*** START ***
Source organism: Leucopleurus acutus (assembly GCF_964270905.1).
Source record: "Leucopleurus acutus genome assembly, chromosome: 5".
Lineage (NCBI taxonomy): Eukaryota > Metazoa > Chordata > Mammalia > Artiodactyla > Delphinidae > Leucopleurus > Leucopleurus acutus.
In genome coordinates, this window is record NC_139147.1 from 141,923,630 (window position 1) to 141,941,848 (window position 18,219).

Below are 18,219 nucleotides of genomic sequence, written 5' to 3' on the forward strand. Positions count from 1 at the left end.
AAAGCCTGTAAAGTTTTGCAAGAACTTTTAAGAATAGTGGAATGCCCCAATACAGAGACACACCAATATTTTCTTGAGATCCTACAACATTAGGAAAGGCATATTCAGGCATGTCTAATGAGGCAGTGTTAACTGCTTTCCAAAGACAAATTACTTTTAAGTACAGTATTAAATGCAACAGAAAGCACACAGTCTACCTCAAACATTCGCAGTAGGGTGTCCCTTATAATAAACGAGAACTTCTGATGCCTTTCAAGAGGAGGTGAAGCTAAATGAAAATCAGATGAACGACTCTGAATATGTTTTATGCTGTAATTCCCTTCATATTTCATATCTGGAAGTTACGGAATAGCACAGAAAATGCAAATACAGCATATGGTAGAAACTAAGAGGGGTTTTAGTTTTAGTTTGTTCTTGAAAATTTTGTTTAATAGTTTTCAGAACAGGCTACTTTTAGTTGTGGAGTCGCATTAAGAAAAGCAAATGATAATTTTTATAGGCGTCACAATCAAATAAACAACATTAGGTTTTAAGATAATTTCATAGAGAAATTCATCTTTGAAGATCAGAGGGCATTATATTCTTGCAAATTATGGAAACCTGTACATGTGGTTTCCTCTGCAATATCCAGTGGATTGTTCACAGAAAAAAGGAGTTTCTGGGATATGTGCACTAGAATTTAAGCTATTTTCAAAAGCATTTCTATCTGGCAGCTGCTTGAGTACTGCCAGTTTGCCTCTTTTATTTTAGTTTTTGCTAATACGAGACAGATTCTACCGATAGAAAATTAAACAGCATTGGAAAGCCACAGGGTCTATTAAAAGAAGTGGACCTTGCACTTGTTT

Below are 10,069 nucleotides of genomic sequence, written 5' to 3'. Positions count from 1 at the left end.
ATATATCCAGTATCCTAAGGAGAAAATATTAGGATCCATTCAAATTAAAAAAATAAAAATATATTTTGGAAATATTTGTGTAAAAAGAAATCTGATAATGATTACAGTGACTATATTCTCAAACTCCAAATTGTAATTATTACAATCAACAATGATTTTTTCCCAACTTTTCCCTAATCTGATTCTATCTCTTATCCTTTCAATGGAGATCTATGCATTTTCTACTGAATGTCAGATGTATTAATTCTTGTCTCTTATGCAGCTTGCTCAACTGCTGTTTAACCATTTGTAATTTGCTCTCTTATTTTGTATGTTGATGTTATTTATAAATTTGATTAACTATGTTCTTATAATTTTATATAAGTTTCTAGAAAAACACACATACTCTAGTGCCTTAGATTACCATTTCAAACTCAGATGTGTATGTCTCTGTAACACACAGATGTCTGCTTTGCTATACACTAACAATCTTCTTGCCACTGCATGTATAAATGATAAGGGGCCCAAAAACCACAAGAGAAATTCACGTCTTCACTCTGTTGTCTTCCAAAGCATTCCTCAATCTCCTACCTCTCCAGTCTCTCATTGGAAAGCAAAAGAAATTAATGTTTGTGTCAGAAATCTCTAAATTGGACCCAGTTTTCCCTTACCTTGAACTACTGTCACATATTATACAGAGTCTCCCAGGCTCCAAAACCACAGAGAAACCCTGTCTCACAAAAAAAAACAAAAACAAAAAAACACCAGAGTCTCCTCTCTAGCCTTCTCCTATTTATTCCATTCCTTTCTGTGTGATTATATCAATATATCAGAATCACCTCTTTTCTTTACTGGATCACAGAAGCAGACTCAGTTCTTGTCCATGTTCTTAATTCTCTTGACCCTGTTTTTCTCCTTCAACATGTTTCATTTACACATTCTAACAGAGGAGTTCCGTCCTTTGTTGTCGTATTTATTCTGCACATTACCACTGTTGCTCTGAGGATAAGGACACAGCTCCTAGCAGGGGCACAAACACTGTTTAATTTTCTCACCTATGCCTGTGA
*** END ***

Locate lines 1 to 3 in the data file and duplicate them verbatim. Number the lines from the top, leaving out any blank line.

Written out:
Source organism: Leucopleurus acutus (assembly GCF_964270905.1).
Source record: "Leucopleurus acutus genome assembly, chromosome: 5".
Lineage (NCBI taxonomy): Eukaryota > Metazoa > Chordata > Mammalia > Artiodactyla > Delphinidae > Leucopleurus > Leucopleurus acutus.